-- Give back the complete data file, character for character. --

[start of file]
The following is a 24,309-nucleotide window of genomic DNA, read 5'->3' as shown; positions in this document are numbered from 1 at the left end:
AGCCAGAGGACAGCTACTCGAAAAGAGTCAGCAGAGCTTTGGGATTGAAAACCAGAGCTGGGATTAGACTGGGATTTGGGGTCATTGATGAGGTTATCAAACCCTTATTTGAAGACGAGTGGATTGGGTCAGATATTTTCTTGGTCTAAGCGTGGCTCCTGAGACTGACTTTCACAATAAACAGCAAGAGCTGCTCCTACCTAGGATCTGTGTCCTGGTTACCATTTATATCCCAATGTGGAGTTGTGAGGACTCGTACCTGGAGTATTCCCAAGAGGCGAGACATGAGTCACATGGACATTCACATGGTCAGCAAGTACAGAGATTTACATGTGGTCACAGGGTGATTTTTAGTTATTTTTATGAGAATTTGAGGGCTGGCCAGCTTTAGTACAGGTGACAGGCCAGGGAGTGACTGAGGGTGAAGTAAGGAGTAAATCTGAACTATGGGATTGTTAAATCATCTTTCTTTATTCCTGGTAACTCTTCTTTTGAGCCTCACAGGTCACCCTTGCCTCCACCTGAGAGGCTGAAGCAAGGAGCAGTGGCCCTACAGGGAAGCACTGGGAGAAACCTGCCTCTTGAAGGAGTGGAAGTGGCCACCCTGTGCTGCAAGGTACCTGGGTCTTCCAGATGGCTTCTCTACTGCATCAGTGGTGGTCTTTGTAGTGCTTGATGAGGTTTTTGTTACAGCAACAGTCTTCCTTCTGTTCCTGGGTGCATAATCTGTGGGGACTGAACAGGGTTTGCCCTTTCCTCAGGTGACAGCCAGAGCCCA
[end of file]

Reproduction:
The following is a 24,309-nucleotide window of genomic DNA, read 5'->3' as shown; positions in this document are numbered from 1 at the left end:
AGCCAGAGGACAGCTACTCGAAAAGAGTCAGCAGAGCTTTGGGATTGAAAACCAGAGCTGGGATTAGACTGGGATTTGGGGTCATTGATGAGGTTATCAAACCCTTATTTGAAGACGAGTGGATTGGGTCAGATATTTTCTTGGTCTAAGCGTGGCTCCTGAGACTGACTTTCACAATAAACAGCAAGAGCTGCTCCTACCTAGGATCTGTGTCCTGGTTACCATTTATATCCCAATGTGGAGTTGTGAGGACTCGTACCTGGAGTATTCCCAAGAGGCGAGACATGAGTCACATGGACATTCACATGGTCAGCAAGTACAGAGATTTACATGTGGTCACAGGGTGATTTTTAGTTATTTTTATGAGAATTTGAGGGCTGGCCAGCTTTAGTACAGGTGACAGGCCAGGGAGTGACTGAGGGTGAAGTAAGGAGTAAATCTGAACTATGGGATTGTTAAATCATCTTTCTTTATTCCTGGTAACTCTTCTTTTGAGCCTCACAGGTCACCCTTGCCTCCACCTGAGAGGCTGAAGCAAGGAGCAGTGGCCCTACAGGGAAGCACTGGGAGAAACCTGCCTCTTGAAGGAGTGGAAGTGGCCACCCTGTGCTGCAAGGTACCTGGGTCTTCCAGATGGCTTCTCTACTGCATCAGTGGTGGTCTTTGTAGTGCTTGATGAGGTTTTTGTTACAGCAACAGTCTTCCTTCTGTTCCTGGGTGCATAATCTGTGGGGACTGAACAGGGTTTGCCCTTTCCTCAGGTGACAGCCAGAGCCCA